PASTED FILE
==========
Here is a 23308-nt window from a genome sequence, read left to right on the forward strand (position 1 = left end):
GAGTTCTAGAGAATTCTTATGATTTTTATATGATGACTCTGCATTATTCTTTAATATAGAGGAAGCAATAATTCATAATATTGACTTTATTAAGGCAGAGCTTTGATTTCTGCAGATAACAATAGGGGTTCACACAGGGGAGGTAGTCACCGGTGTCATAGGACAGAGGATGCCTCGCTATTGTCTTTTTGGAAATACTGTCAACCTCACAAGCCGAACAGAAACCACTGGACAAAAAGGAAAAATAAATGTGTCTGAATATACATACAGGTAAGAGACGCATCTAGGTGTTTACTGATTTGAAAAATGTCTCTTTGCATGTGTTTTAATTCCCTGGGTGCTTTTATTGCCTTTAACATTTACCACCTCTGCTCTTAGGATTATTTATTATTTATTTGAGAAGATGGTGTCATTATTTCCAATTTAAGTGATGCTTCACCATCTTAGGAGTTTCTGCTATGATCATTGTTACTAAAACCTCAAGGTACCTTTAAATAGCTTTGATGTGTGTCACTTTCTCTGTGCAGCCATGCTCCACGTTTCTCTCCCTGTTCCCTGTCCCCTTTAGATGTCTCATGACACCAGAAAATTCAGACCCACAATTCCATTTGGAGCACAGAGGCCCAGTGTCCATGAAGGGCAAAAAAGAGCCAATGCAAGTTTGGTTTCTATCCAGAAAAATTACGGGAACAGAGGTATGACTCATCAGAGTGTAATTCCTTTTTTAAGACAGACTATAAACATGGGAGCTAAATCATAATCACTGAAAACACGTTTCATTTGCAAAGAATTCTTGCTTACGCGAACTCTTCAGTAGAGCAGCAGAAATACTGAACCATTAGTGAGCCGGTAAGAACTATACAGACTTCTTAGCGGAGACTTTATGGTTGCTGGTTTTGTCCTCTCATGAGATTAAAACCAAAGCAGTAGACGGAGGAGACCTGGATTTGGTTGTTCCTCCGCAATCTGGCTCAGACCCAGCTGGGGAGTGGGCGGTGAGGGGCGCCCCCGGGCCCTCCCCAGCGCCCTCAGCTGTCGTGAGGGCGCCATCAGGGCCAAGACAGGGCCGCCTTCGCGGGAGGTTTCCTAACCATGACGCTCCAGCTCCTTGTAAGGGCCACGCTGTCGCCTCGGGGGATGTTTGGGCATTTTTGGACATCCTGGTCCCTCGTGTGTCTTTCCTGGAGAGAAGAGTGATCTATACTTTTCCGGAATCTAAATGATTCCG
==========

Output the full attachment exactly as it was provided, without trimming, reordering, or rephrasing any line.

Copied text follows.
Here is a 23308-nt window from a genome sequence, read left to right on the forward strand (position 1 = left end):
GAGTTCTAGAGAATTCTTATGATTTTTATATGATGACTCTGCATTATTCTTTAATATAGAGGAAGCAATAATTCATAATATTGACTTTATTAAGGCAGAGCTTTGATTTCTGCAGATAACAATAGGGGTTCACACAGGGGAGGTAGTCACCGGTGTCATAGGACAGAGGATGCCTCGCTATTGTCTTTTTGGAAATACTGTCAACCTCACAAGCCGAACAGAAACCACTGGACAAAAAGGAAAAATAAATGTGTCTGAATATACATACAGGTAAGAGACGCATCTAGGTGTTTACTGATTTGAAAAATGTCTCTTTGCATGTGTTTTAATTCCCTGGGTGCTTTTATTGCCTTTAACATTTACCACCTCTGCTCTTAGGATTATTTATTATTTATTTGAGAAGATGGTGTCATTATTTCCAATTTAAGTGATGCTTCACCATCTTAGGAGTTTCTGCTATGATCATTGTTACTAAAACCTCAAGGTACCTTTAAATAGCTTTGATGTGTGTCACTTTCTCTGTGCAGCCATGCTCCACGTTTCTCTCCCTGTTCCCTGTCCCCTTTAGATGTCTCATGACACCAGAAAATTCAGACCCACAATTCCATTTGGAGCACAGAGGCCCAGTGTCCATGAAGGGCAAAAAAGAGCCAATGCAAGTTTGGTTTCTATCCAGAAAAATTACGGGAACAGAGGTATGACTCATCAGAGTGTAATTCCTTTTTTAAGACAGACTATAAACATGGGAGCTAAATCATAATCACTGAAAACACGTTTCATTTGCAAAGAATTCTTGCTTACGCGAACTCTTCAGTAGAGCAGCAGAAATACTGAACCATTAGTGAGCCGGTAAGAACTATACAGACTTCTTAGCGGAGACTTTATGGTTGCTGGTTTTGTCCTCTCATGAGATTAAAACCAAAGCAGTAGACGGAGGAGACCTGGATTTGGTTGTTCCTCCGCAATCTGGCTCAGACCCAGCTGGGGAGTGGGCGGTGAGGGGCGCCCCCGGGCCCTCCCCAGCGCCCTCAGCTGTCGTGAGGGCGCCATCAGGGCCAAGACAGGGCCGCCTTCGCGGGAGGTTTCCTAACCATGACGCTCCAGCTCCTTGTAAGGGCCACGCTGTCGCCTCGGGGGATGTTTGGGCATTTTTGGACATCCTGGTCCCTCGTGTGTCTTTCCTGGAGAGAAGAGTGATCTATACTTTTCCGGAATCTAAATGATTCCG